Within two months Relief sent me a “You’re on the short list” e-mail, then a congratulations e-mail four months after that, and then I was editing galleys this past July.

This has been my experience – some time spent shouting into a void, and later, an echo back. Rejections have evolved from form letters to personal encouragements, perhaps because every rejection inspires rewrites and a requisite lapse of time to wrap my head around what the story’s really about.

The first draft of my story “3.0” received this message from editor Linda Swanson-Davies of Glimmer Train:

“Although your work did not make it all the way to the top 25 list, it did make it a long way through the January 08 Family Matters judging (top 5% of about 1,200 submissions!) and was indeed a finalist. It was an excellent read… Thanks again for letting us read your work—we will look forward to more in the future!”

And then there was The Missouri Review’s response to a new draft:

“Though the piece was short, it was still vivid and emotionally resonant. The premise was incredibly fresh -- a granddaughter re-imagining her grandmother's life, and through her contemplations learning about her own life. We'd like to see more from you based on the strengths of this piece. We wish you the best of luck publishing your work and hope you'll consider sending us more in the future.”

Now “3.0” awaits a response from a Writers’ Group of the Triad Sixth Biennal Greensboro Awards contest, and if it doesn’t win there, I’m off to a few other journals, including Zoetrope all-story.

I write these stopgap stories for several reasons, not the least of which is I have no other choice but to tell tales as they come to me. But I see other benefits such as the toughening of my writer’s mettle and the need for relief – read, communication with the outside world to know I’m heard, I’m heard! – whenever the novel and I lose momentum.

And my rationalization for not cutting the 1500+ words? In the latest pages I haven’t stumbled on a scene that feels like a boulder in the road; everything I’m editing now has headlong momentum. That may not be the best reason to leave scenes in, because “headlong” can translate to “hectic” and “frantic” writing when I’m striving for something else. I also have to weigh the fact that I stopped reading Ian McEwan’s Saturday the other day when the story got too steep for me. It took emotional effort to stay with it, not because the writing isn’t brilliant, but because I wasn’t ready. That reaction speaks about me much more than it does McEwan’s story. I need a day or two, and then I’ll continue the climb along with him.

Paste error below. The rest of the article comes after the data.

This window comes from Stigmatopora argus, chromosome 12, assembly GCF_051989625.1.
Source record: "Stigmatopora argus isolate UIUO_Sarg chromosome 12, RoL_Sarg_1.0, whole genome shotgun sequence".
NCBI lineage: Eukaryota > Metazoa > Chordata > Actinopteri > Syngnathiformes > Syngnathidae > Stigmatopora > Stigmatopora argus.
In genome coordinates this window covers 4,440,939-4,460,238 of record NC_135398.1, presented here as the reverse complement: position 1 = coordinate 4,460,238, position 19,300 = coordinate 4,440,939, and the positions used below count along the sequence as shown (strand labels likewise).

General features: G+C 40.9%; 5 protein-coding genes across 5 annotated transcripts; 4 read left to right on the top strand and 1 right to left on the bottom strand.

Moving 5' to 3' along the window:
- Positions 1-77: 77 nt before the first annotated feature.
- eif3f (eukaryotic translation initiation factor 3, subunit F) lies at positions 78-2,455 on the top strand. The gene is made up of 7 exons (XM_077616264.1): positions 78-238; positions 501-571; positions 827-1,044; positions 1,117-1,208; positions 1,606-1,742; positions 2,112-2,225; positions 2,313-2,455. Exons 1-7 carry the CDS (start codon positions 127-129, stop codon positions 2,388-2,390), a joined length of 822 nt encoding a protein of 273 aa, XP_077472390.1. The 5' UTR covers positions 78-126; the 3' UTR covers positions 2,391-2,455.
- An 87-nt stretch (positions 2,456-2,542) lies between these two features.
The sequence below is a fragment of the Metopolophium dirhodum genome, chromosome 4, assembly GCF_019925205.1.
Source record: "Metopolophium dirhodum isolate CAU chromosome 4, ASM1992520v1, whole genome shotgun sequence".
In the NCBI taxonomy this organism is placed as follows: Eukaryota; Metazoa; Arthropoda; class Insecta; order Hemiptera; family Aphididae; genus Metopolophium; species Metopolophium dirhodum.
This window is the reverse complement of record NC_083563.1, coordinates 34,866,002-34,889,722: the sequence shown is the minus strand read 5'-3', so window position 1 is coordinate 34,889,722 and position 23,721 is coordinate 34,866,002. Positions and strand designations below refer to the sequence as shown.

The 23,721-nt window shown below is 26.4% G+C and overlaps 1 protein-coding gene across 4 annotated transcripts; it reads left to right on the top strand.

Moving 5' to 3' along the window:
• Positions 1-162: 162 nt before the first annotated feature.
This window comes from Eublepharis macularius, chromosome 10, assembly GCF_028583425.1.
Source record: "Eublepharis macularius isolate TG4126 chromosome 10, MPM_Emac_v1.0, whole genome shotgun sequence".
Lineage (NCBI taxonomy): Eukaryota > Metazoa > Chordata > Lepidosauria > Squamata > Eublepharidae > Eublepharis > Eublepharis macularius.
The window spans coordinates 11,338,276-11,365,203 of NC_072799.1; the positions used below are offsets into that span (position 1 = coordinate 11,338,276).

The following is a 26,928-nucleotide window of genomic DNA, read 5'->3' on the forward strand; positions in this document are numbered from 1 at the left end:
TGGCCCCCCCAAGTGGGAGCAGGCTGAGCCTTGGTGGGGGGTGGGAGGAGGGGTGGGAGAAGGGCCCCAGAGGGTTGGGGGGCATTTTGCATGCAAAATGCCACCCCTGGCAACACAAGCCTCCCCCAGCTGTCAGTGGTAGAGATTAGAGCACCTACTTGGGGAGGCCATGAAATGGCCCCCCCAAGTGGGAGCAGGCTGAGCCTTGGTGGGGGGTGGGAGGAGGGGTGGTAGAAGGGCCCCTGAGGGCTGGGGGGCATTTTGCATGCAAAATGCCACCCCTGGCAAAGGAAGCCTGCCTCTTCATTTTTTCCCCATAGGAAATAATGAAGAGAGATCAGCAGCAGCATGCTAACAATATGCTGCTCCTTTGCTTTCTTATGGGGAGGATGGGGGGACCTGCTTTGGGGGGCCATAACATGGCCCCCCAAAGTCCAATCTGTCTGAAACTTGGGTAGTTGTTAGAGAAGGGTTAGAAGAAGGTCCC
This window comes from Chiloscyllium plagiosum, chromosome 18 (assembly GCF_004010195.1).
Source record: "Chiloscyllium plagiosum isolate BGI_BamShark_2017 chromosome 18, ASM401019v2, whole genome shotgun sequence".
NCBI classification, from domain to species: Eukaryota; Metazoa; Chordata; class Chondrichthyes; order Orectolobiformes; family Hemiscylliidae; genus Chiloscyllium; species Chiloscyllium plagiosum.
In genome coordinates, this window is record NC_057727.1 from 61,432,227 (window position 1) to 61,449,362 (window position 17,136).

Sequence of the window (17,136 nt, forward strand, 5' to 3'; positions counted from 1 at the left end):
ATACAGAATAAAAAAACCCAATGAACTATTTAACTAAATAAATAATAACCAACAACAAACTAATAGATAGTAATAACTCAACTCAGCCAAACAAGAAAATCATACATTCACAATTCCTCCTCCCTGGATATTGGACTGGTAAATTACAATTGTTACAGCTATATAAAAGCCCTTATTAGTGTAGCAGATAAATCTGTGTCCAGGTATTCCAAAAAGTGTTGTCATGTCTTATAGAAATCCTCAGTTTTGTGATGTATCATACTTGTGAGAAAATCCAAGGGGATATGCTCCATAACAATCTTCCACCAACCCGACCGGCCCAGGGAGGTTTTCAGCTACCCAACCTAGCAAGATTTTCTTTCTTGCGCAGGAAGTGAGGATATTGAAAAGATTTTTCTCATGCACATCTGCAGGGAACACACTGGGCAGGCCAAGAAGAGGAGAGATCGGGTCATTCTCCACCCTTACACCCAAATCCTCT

Perhaps rejections and acceptances should be viewed this way: as gifts to the public and the writer who are ready when they’re ready and not before – and not when we think they should be.

Today's Writing Goal: I didn’t meet my last writing goal by 825 words. I’ll cut that by the next tally and continue to strive for greater connectivity among scenes. I’m currently backtracking through the places just edited, linking scenes better and beating the bushes for dead words. They keep tumbling out.

Writing Prompts: Please note that writing prompts should always be pursued in emotionally-safe environments with the supervision of someone who interested in encouraging good writing, self-awareness, and reflection. A wonderful resource is Pat Schneider’s Writing Alone and With Others.

© Lyn Hawks. Writing prompts for one-time classroom use only and not for publication in any form elsewhere without permission of this author.


Have you ever tried to be someone’s friend but the person didn’t want to be yours? Have you ever been picked last for a team? Have you ever waited for someone and the person did not arrive? Think about a tough time when you felt rejected. It may hurt to remember it, but sometimes, we have to think about difficult times to understand how to get through them.

Tell the story of what happened, just as you remember. Include what you felt and what was said. Describe the place where it happened.

Now, tell another story. Choose between two options:

Tell the story again. Tell it the way you wish it happened. Share your feelings, what was said, where you were. OR

Tell the story of a time when you rejected someone else. Tell the story of what happened, just as you remember. Include what you felt and what was said. Describe the place where it happened.

Share your story with someone you trust and talk about how to feel better after a time of rejection. If you have rejected someone else, can you do something to make the situation better?

Use the elementary prompt or the following:

There is power in faith. It takes two forms – saying yes and saying no.

I Believe Manifesto

Write a manifesto listing ten things you believe. Do you believe in love with honesty? Do you believe in silent cell phones? Do you believe in organic produce? Whatever you believe, from the sublime to mundane, list it.

Then write the yin to this yang, the I Reject Manifesto. Write a list of ten things you reject.

Let one of the lines from either manifesto inspire the beginning of a piece of writing.